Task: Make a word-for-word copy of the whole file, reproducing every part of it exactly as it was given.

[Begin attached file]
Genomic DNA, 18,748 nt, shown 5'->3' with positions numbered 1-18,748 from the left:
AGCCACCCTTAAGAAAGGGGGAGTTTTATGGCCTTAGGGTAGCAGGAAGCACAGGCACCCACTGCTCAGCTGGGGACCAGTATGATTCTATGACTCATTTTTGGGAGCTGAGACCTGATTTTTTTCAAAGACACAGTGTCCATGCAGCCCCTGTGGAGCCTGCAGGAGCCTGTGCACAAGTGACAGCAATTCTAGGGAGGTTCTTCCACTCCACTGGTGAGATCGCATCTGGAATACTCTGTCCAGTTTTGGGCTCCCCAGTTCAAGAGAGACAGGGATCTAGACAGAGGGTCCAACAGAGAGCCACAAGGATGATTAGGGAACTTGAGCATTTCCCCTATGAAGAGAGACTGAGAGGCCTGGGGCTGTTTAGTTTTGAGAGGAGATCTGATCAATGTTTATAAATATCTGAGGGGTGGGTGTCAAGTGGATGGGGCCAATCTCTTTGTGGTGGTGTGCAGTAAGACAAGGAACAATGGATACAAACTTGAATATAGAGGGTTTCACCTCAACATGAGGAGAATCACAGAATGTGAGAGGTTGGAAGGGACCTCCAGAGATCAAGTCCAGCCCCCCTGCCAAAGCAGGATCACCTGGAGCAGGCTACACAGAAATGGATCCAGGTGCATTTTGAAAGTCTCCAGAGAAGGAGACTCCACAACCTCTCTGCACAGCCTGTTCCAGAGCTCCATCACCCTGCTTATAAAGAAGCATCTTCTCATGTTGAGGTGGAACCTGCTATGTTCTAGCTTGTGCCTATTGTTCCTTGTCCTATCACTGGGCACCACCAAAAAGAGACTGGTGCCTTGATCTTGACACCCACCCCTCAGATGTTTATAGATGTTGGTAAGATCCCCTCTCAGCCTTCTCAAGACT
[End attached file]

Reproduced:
Genomic DNA, 18,748 nt, shown 5'->3' with positions numbered 1-18,748 from the left:
AGCCACCCTTAAGAAAGGGGGAGTTTTATGGCCTTAGGGTAGCAGGAAGCACAGGCACCCACTGCTCAGCTGGGGACCAGTATGATTCTATGACTCATTTTTGGGAGCTGAGACCTGATTTTTTTCAAAGACACAGTGTCCATGCAGCCCCTGTGGAGCCTGCAGGAGCCTGTGCACAAGTGACAGCAATTCTAGGGAGGTTCTTCCACTCCACTGGTGAGATCGCATCTGGAATACTCTGTCCAGTTTTGGGCTCCCCAGTTCAAGAGAGACAGGGATCTAGACAGAGGGTCCAACAGAGAGCCACAAGGATGATTAGGGAACTTGAGCATTTCCCCTATGAAGAGAGACTGAGAGGCCTGGGGCTGTTTAGTTTTGAGAGGAGATCTGATCAATGTTTATAAATATCTGAGGGGTGGGTGTCAAGTGGATGGGGCCAATCTCTTTGTGGTGGTGTGCAGTAAGACAAGGAACAATGGATACAAACTTGAATATAGAGGGTTTCACCTCAACATGAGGAGAATCACAGAATGTGAGAGGTTGGAAGGGACCTCCAGAGATCAAGTCCAGCCCCCCTGCCAAAGCAGGATCACCTGGAGCAGGCTACACAGAAATGGATCCAGGTGCATTTTGAAAGTCTCCAGAGAAGGAGACTCCACAACCTCTCTGCACAGCCTGTTCCAGAGCTCCATCACCCTGCTTATAAAGAAGCATCTTCTCATGTTGAGGTGGAACCTGCTATGTTCTAGCTTGTGCCTATTGTTCCTTGTCCTATCACTGGGCACCACCAAAAAGAGACTGGTGCCTTGATCTTGACACCCACCCCTCAGATGTTTATAGATGTTGGTAAGATCCCCTCTCAGCCTTCTCAAGACT